California’s unemployment rate shot up in March as a statewide coronavirus shutdown took effect and overall payrolls shrank for the first time in a decade, state officials reported Friday.
The March report showed a jobless rate of 5.3%, up from 3.9% in February, the largest jump in more than four decades of state data collection. But the rate is based on a survey that ended March 12, so it doesn’t reflect the positions axed by thousands of employers in the second half of the month.
Through the first half of the month, the state lost 99,500 jobs. That ends a record 120-month streak of gains since the Great Recession.
Both the U.S. jobless rate, which was 4.4% in March, and California’s rate have skyrocketed in recent weeks, according to economists who predict the state’s unemployment rate this year could climb to more than 16% and perhaps as high as 20%.
“California employment is in free fall and no bottom is yet in sight,” said Sung Won Sohn, a Loyola Marymount University economist. “Economic activities won’t recover sharply even when the lockdown ends.”
The grim news came the day after federal officials reported that 660,966 Californians had filed jobless claims in the week that ended April 11. Over four weeks, 2.7 million claims were processed statewide, amounting to 1 of every 7 workers in the state’s 19.3-million-person labor force.
Nationwide, some 22 million people have sought unemployment benefits in the last month, the largest number on record. In the Great Recession, employment declined by 8.6 million workers between November 2007 and December 2009.
The number of California jobs lost in March was the fourth-largest on record, driven by declines in six of 11 industry sectors. The leisure and hospitality sector shrank the most — losing 67,200 positions — largely because of closures of hotels, restaurants, food services and bars.
“This is just the tip of the iceberg of what we are likely to see when the April California employment report is released,” said Scott Anderson, chief economist of the Bank of the West in San Francisco. “No sector of the economy will be spared before the job losses will be over.”
The state’s “other services” sector, which covers a mixture of businesses such as auto repair and dry cleaning, lost 15,500 positions. The construction sector shrank by 11,600.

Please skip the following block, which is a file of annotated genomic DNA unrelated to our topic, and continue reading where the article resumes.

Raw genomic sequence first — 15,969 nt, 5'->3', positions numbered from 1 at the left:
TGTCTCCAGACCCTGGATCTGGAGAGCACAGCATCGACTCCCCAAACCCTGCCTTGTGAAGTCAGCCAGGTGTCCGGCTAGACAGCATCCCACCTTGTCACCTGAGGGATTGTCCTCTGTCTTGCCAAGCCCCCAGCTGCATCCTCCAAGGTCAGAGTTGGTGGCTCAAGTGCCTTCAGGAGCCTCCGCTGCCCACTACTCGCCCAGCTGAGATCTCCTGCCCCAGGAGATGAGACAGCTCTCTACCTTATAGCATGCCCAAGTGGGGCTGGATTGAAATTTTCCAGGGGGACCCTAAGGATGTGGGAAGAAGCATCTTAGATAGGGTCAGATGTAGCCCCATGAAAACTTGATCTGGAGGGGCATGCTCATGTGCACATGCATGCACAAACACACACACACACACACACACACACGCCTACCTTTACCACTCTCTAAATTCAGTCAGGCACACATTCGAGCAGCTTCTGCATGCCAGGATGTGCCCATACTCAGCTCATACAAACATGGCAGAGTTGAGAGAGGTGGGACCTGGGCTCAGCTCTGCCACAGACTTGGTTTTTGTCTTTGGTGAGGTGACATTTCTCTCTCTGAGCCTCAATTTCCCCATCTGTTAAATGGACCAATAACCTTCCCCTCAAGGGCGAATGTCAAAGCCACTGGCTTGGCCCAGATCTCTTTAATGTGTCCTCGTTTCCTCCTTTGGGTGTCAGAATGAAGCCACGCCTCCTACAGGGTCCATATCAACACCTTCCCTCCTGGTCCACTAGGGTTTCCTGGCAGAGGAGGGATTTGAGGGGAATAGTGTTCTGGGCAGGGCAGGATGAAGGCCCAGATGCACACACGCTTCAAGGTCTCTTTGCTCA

The professional and business services sector, which includes some technology jobs, dropped by 8,600 positions. The manufacturing sector lost 5,300. The trade, transportation and utilities sector shrank by 4,600.
Retail trade was flat over the month. Amazon, Walmart and many grocery stores have hired thousands of workers in recent weeks as shoppers order goods online and crowd into markets to stock up on food. Those jobs are offset by furloughs at Macy’s, Kohl’s and other large department stores as well as thousands of smaller clothing stores and other nonessential-goods outlets.
The government sector posted the largest job gain of the month: 5,200 positions, mostly caused by a rise in local government employment. Federal government also grew, boosted by the hiring of U.S. census takers.
The financial activities sector grew by 4,000 jobs, and the information sector, which includes some software jobs, gained 2,600. Payrolls in the education and health services sector grew by 1,200. Mining and logging gained 300 positions.
California employers with more than 75 workers must report plant closures and mass layoffs to the California Employment Development Department under the Worker Adjustment and Retraining Notification, or WARN, law. In the past, the agency issued two monthly reports, but so many companies have been laying off workers that the list is now updated daily.